Honey Thaljieh is known internationally for promoting the role of sports in empowering women and girls in the Arab world and beyond. She is a co-founder of women’s football (soccer) in Palestine, and she served as the first captain of the Palestinian national football team. Following her career in football, she joined FIFA, the International Federation of Association Football, where she leads its efforts to promote diversity, gender equality, integration, and peace-making in sports. She has been recognized as a Champion for Peace by the organization Peace and Sport, and she serves as an ambassador for the sports organizations Save the Dream, Homeless World Cup, and Football For Peace Global.
Shouldn’t New York Times fire Thomas Friedman for insulting our intelligence!
There is a huge backlash in this country after the downfall of Hollywood mogul, Harvey Weinstein sexual assault numerous claims. Women all over this country revolting against powerful men sexual assaults and abuses, our cultural icons falling in the house of cards; celebrities, politicians, and media personals. Charlie Rose, Al Franken and Garrison Keillor are the latest. In this country, a politician could get fired for kissing or groping a woman, but destroying and raping a whole country is celebrated, Nowadays you never get fired for killing of Arab/Muslims. Muslims and Islam have been insulted and culturally assaulted by so many people, in so many ways and situations, by people they knew nothing about Islam or never met a Muslim, and by people who hate for your name or accent. “Go back to your country”, “go back to your Islam” , “you are a terrorist, a sleeping cell” … the list of assaults goes on and on. a golfing friend asked me once, “ would you inform about someone about to commit a terrorist act in your community.”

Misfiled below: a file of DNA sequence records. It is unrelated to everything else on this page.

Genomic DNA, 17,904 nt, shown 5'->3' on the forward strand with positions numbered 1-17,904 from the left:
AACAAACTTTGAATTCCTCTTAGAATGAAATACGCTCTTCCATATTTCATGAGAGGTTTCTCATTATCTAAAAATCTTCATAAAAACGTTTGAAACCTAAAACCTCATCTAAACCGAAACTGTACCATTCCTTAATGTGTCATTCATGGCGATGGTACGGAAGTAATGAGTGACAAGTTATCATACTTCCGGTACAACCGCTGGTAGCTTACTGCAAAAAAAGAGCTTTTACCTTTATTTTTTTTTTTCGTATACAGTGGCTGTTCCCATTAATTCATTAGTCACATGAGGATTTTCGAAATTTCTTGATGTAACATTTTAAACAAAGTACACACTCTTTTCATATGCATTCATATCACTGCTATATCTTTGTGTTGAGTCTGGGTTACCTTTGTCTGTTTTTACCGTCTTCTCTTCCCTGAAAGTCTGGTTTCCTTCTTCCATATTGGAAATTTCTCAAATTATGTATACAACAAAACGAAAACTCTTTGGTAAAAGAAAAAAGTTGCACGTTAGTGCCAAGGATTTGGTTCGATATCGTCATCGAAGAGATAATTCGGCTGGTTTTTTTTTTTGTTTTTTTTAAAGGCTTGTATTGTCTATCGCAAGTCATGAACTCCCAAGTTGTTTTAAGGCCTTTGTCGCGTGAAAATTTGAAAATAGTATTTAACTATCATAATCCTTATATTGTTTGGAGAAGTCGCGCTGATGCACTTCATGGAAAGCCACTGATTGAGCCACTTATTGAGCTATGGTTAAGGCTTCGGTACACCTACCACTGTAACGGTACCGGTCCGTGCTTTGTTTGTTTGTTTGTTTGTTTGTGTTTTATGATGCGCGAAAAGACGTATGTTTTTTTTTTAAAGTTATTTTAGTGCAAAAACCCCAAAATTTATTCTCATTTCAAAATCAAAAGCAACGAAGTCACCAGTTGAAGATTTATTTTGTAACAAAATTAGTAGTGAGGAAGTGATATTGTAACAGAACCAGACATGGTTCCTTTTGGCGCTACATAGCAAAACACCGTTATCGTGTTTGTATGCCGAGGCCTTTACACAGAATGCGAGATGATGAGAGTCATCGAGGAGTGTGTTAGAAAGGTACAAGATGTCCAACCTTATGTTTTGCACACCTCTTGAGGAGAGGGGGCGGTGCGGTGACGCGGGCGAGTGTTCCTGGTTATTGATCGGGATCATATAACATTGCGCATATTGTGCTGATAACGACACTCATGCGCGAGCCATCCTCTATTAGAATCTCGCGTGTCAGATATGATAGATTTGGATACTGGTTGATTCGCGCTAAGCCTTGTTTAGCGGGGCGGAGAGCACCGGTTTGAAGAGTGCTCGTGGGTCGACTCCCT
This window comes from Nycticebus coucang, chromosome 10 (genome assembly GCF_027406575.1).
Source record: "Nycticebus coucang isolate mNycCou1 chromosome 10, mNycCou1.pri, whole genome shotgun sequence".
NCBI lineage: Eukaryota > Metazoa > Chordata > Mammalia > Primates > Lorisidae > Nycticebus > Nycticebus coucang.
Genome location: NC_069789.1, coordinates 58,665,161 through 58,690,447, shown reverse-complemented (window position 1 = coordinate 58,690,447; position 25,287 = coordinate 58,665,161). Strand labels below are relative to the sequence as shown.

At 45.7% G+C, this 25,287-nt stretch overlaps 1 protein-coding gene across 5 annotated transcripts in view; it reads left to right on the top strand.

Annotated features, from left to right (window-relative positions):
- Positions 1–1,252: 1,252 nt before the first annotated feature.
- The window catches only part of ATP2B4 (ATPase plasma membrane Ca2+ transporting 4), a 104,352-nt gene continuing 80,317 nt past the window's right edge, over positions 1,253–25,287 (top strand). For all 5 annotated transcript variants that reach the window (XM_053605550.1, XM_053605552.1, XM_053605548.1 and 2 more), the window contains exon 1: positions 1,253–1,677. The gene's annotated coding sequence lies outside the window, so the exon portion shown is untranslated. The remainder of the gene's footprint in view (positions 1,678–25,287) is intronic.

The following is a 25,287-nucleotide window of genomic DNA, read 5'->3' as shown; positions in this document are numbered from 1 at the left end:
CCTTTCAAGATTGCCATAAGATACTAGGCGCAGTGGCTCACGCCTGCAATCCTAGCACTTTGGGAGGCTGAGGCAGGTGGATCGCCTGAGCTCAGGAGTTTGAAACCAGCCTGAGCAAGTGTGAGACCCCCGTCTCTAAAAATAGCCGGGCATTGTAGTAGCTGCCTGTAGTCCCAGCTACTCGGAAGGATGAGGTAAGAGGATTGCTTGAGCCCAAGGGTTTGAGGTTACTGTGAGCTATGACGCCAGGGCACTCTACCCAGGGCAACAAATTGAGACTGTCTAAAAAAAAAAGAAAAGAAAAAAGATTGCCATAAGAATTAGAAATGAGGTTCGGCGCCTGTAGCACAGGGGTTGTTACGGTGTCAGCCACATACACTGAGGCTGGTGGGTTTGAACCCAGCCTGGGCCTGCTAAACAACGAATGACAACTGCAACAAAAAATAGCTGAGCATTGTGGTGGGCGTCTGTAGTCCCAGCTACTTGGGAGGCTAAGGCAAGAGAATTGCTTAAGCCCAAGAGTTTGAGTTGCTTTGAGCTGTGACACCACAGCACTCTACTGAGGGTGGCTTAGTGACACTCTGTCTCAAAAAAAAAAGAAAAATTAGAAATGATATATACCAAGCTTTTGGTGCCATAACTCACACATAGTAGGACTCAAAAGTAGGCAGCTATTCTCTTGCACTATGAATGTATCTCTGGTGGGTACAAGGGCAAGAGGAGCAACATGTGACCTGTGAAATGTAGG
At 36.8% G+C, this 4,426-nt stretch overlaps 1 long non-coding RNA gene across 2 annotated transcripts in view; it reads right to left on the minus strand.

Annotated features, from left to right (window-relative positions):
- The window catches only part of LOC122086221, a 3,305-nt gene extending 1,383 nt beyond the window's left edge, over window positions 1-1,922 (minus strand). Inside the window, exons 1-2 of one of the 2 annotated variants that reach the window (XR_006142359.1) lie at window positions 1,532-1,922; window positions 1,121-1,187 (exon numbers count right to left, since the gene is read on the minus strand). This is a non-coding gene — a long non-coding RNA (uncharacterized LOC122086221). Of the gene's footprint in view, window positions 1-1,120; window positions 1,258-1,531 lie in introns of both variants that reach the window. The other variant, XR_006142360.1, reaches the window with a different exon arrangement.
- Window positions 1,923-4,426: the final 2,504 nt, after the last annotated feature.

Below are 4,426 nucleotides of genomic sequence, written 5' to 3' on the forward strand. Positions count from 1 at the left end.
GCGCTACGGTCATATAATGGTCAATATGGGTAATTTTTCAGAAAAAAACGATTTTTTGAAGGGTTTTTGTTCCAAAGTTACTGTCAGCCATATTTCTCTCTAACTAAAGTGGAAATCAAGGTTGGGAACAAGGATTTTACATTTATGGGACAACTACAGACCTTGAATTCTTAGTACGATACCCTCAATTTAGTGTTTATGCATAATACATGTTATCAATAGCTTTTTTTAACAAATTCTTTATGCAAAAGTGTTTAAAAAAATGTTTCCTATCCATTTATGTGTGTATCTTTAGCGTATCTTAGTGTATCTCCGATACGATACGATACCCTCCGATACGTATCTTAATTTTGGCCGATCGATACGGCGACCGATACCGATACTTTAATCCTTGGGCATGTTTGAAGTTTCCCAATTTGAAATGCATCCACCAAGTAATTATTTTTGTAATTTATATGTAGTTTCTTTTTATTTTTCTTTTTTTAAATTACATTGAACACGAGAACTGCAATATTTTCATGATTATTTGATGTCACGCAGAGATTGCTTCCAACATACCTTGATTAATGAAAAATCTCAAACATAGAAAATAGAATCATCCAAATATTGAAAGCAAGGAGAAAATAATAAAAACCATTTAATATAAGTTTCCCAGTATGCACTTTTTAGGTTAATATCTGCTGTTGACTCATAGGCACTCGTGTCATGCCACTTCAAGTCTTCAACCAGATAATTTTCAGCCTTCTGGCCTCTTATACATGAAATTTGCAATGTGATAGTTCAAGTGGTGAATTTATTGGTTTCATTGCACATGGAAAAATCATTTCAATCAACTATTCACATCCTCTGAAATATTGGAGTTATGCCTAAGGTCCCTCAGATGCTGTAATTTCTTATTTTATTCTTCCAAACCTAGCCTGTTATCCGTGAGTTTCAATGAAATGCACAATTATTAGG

My Interview with Lila Eltawely an Egyptian American Activist who is working on bringing her community to the forefront of political activism…
“I don’t consider myself an immigrant, Im as an American as everyone else”Lila Eltawely
Approximately 86,000 Syrian immigrants resided in the United States in 2014, accounting for 0.2 percent of the nation’s 42.4 million immigrants. Though the population remains a small one, its growth occurred largely after the Immigration and Nationality Act of 1965 abolished the national-origins quota system and opened the door to Syrians seeking safety from war and persecution, as well as education and employment opportunities and family reunification. Between 2010 and 2014, the population grew approximately, owing largely to the start of the Syrian civil war in 2011.
The majority of Syrian immigrants come to the United States through family reunification channels rather than as refugees or asylum seekers or through employment-based channels. Compared to the overall foreign and native-born populations, Syrian immigrants on average are significantly older, more highly educated, and less likely to participate in the labor force (because of lower workforce participation by women). However, employed Syrians are more likely to work in high-skilled occupations—particularly in the sectors of educational services, health care, and social assistance, and retail trade—and have higher earnings than the overall foreign or native-born populations.